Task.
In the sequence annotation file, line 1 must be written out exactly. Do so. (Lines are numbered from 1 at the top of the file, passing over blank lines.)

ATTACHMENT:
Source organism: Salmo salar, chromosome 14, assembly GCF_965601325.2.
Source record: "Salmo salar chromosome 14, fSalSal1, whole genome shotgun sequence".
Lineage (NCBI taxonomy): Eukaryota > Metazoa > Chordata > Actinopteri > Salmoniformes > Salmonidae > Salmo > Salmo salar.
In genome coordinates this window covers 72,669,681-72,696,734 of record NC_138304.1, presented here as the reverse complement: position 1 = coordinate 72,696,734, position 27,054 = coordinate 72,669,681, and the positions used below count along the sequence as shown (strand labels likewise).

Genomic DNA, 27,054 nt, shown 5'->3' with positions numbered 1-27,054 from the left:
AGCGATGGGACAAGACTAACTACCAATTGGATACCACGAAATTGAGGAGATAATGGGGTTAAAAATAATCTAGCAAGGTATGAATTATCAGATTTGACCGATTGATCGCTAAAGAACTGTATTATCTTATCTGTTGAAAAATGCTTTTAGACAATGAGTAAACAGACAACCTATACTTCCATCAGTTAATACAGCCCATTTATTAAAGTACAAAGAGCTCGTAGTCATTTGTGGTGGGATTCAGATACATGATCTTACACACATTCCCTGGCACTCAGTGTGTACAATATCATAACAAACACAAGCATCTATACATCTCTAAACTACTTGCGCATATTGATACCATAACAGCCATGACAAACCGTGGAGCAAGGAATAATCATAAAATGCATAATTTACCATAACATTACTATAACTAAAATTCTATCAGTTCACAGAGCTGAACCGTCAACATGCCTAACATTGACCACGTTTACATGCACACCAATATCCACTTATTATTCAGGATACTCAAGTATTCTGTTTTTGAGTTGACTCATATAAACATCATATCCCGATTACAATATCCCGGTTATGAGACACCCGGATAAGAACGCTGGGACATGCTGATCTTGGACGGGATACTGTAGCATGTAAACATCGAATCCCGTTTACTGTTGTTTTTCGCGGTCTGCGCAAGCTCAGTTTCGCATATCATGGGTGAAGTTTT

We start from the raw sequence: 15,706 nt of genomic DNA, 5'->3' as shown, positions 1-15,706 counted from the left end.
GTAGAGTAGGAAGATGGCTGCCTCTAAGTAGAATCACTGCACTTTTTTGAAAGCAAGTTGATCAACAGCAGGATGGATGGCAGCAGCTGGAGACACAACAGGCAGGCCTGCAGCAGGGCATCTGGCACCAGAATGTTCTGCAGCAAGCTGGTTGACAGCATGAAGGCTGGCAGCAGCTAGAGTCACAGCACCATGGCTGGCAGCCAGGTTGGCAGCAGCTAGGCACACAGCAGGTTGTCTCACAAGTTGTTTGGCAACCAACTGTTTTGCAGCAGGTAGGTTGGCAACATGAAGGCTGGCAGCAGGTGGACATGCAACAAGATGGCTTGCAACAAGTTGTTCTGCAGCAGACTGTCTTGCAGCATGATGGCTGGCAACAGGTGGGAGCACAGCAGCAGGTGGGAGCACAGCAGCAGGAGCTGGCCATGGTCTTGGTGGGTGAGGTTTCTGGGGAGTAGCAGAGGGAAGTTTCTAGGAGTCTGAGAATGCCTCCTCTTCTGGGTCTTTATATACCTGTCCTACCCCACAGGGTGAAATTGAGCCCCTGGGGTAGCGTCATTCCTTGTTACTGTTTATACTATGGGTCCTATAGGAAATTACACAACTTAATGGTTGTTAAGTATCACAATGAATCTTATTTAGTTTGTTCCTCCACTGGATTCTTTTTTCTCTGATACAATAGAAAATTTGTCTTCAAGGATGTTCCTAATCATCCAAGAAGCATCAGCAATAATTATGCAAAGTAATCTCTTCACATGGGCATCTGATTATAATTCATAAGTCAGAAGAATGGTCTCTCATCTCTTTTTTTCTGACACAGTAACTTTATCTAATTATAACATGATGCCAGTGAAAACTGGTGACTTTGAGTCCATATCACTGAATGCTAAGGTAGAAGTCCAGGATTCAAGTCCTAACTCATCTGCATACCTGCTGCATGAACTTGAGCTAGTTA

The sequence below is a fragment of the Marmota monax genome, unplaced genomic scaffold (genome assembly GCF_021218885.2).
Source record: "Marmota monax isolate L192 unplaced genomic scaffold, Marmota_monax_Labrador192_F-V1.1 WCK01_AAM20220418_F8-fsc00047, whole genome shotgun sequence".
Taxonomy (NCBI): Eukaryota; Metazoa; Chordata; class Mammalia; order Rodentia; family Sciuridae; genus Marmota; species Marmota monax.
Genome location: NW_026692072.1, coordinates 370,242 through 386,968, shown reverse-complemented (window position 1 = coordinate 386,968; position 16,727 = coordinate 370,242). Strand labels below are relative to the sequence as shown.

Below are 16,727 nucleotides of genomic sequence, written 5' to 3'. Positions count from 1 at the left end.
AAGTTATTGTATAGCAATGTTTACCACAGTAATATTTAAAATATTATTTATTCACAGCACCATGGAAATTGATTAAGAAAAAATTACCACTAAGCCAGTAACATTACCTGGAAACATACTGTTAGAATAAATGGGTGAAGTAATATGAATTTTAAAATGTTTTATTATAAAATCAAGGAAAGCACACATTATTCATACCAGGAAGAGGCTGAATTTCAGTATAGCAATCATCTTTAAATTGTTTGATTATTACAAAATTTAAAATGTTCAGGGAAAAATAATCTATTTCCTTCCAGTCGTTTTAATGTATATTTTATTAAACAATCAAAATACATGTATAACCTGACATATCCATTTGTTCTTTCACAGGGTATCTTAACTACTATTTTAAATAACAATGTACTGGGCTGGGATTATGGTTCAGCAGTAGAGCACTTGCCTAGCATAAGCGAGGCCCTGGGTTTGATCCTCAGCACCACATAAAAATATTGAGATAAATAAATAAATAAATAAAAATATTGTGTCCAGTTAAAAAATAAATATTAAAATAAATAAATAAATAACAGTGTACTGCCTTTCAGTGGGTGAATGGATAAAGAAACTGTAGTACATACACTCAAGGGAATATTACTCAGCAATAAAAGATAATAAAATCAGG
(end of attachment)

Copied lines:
Source organism: Salmo salar, chromosome 14, assembly GCF_965601325.2.